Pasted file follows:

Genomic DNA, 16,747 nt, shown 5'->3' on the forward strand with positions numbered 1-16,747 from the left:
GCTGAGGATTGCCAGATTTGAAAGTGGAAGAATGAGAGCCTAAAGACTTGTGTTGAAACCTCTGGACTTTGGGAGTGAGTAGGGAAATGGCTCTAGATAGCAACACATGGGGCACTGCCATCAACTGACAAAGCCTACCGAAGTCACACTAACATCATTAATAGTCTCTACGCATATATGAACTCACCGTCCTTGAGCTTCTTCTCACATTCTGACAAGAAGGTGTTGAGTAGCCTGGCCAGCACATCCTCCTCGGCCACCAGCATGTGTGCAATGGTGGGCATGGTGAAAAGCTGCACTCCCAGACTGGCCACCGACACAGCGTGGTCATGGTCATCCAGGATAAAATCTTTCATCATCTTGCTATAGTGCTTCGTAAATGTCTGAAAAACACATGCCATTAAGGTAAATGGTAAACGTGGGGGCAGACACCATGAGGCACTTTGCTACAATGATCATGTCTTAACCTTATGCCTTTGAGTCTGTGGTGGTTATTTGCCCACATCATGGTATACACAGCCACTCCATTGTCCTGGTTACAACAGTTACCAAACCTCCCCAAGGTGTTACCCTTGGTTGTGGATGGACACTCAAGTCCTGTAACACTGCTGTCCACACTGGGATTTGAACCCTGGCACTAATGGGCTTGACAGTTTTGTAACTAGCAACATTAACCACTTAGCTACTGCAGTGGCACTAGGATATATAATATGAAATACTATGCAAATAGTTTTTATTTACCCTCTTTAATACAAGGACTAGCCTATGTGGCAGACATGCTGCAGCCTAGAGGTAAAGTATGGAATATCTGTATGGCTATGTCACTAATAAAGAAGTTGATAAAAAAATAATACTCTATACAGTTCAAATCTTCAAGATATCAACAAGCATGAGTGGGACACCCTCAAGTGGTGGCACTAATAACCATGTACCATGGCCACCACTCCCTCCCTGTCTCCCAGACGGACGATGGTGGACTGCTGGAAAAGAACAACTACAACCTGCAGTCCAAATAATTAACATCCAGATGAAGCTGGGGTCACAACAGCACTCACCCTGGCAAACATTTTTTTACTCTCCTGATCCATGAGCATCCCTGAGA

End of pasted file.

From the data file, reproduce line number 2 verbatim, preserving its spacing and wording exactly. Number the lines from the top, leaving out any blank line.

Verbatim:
GCTGAGGATTGCCAGATTTGAAAGTGGAAGAATGAGAGCCTAAAGACTTGTGTTGAAACCTCTGGACTTTGGGAGTGAGTAGGGAAATGGCTCTAGATAGCAACACATGGGGCACTGCCATCAACTGACAAAGCCTACCGAAGTCACACTAACATCATTAATAGTCTCTACGCATATATGAACTCACCGTCCTTGAGCTTCTTCTCACATTCTGACAAGAAGGTGTTGAGTAGCCTGGCCAGCACATCCTCCTCGGCCACCAGCATGTGTGCAATGGTGGGCATGGTGAAAAGCTGCACTCCCAGACTGGCCACCGACACAGCGTGGTCATGGTCATCCAGGATAAAATCTTTCATCATCTTGCTATAGTGCTTCGTAAATGTCTGAAAAACACATGCCATTAAGGTAAATGGTAAACGTGGGGGCAGACACCATGAGGCACTTTGCTACAATGATCATGTCTTAACCTTATGCCTTTGAGTCTGTGGTGGTTATTTGCCCACATCATGGTATACACAGCCACTCCATTGTCCTGGTTACAACAGTTACCAAACCTCCCCAAGGTGTTACCCTTGGTTGTGGATGGACACTCAAGTCCTGTAACACTGCTGTCCACACTGGGATTTGAACCCTGGCACTAATGGGCTTGACAGTTTTGTAACTAGCAACATTAACCACTTAGCTACTGCAGTGGCACTAGGATATATAATATGAAATACTATGCAAATAGTTTTTATTTACCCTCTTTAATACAAGGACTAGCCTATGTGGCAGACATGCTGCAGCCTAGAGGTAAAGTATGGAATATCTGTATGGCTATGTCACTAATAAAGAAGTTGATAAAAAAATAATACTCTATACAGTTCAAATCTTCAAGATATCAACAAGCATGAGTGGGACACCCTCAAGTGGTGGCACTAATAACCATGTACCATGGCCACCACTCCCTCCCTGTCTCCCAGACGGACGATGGTGGACTGCTGGAAAAGAACAACTACAACCTGCAGTCCAAATAATTAACATCCAGATGAAGCTGGGGTCACAACAGCACTCACCCTGGCAAACATTTTTTTACTCTCCTGATCCATGAGCATCCCTGAGA